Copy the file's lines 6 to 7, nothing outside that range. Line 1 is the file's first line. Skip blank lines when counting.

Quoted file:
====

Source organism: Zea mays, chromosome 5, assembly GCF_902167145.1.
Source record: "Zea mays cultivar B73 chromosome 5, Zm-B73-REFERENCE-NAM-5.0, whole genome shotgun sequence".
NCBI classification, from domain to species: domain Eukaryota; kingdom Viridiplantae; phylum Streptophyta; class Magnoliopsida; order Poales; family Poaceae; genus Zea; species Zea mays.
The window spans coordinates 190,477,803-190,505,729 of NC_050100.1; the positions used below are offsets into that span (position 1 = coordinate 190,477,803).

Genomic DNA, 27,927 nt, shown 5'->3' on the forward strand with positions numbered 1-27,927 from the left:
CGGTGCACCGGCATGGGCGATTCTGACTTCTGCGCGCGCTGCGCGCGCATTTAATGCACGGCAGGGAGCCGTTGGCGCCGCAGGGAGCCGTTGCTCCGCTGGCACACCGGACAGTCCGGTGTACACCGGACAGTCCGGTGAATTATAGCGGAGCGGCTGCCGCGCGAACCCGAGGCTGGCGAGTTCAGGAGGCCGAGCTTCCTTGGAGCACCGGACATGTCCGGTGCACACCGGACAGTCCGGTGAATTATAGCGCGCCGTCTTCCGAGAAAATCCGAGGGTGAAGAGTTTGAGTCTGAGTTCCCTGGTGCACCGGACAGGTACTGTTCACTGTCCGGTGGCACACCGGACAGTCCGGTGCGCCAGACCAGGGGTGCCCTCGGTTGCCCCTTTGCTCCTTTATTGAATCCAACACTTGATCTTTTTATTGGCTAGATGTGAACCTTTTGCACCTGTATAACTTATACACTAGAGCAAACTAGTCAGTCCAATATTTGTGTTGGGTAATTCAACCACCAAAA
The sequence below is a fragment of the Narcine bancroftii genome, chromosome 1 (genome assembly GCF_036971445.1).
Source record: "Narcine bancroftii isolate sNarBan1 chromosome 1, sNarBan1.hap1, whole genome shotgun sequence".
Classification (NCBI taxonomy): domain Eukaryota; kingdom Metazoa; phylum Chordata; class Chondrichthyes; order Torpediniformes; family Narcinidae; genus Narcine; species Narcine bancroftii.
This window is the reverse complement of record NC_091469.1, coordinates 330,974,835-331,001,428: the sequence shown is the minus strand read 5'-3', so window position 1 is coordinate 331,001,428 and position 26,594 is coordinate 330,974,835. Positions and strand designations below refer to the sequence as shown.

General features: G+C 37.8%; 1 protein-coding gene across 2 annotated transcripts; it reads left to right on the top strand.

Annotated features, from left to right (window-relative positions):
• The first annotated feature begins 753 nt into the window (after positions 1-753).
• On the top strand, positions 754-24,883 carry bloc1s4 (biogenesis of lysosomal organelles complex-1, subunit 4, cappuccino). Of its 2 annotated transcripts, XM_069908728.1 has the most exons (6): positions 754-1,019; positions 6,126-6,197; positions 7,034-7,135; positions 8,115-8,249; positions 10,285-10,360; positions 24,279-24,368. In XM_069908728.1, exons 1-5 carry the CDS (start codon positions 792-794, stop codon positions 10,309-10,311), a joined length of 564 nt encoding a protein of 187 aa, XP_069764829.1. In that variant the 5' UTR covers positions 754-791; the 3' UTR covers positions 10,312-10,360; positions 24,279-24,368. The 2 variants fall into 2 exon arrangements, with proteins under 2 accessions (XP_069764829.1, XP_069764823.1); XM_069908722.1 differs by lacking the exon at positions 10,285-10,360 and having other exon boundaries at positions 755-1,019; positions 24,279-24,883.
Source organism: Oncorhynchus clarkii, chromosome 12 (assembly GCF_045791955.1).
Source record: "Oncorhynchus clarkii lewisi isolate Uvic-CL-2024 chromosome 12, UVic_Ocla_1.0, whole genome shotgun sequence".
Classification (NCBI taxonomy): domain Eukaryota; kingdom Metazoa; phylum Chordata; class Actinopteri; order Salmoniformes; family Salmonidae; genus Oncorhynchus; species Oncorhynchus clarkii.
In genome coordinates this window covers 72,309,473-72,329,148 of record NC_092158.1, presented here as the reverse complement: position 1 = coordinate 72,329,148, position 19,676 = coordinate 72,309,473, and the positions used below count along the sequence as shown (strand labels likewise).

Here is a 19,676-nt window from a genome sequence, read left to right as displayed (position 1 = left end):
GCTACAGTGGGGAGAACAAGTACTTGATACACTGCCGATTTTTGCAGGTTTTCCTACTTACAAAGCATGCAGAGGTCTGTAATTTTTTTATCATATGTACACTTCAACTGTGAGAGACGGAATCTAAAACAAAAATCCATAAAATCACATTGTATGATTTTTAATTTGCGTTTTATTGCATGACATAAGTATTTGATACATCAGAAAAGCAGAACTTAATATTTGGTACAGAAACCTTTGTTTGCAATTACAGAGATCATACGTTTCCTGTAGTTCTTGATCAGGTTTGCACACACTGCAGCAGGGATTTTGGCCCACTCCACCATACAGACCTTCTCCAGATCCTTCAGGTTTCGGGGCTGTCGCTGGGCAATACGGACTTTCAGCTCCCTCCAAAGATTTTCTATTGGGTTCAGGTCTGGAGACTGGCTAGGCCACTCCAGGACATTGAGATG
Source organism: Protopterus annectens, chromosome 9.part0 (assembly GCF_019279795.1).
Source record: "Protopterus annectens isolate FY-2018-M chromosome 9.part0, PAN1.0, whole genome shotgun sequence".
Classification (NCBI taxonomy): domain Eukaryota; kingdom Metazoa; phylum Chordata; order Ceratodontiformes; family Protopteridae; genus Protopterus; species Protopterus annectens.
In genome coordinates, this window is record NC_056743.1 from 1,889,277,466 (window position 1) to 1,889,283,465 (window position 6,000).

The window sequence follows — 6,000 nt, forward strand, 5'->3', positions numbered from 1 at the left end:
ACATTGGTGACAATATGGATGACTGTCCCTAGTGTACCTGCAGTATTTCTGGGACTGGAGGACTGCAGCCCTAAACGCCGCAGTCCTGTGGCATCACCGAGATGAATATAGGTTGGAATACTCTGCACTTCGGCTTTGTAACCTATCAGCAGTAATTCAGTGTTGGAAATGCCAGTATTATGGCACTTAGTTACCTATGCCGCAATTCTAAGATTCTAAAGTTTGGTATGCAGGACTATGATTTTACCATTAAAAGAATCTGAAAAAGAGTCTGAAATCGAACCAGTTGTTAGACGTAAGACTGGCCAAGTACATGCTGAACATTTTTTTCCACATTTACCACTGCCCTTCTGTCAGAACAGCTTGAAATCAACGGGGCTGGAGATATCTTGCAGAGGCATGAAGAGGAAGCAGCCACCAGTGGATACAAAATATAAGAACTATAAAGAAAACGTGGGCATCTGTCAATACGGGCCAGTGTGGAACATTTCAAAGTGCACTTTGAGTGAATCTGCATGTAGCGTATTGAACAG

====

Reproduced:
CGGTGCACCGGCATGGGCGATTCTGACTTCTGCGCGCGCTGCGCGCGCATTTAATGCACGGCAGGGAGCCGTTGGCGCCGCAGGGAGCCGTTGCTCCGCTGGCACACCGGACAGTCCGGTGTACACCGGACAGTCCGGTGAATTATAGCGGAGCGGCTGCCGCGCGAACCCGAGGCTGGCGAGTTCAGGAGGCCGAGCTTCCTTGGAGCACCGGACATGTCCGGTGCACACCGGACAGTCCGGTGAATTATAGCGCGCCGTCTTCCGAGAAAATCCGAGGGTGAAGAGTTTGAGTCTGAGTTCCCTGGTGCACCGGACAGGTACTGTTCACTGTCCGGTGGCACACCGGACAGTCCGGTGCGCCAGACCAGGGGTGCCCTCGGTTGCCCCTTTGCTCCTTTATTGAATCCAACACTTGATCTTTTTATTGGCTAGATGTGAACCTTTTGCACCTGTATAACTTATACACTAGAGCAAACTAGTCAGTCCAATATTTGTGTTGGGTAATTCAACCACCAAAA
The sequence below is a fragment of the Narcine bancroftii genome, chromosome 1 (genome assembly GCF_036971445.1).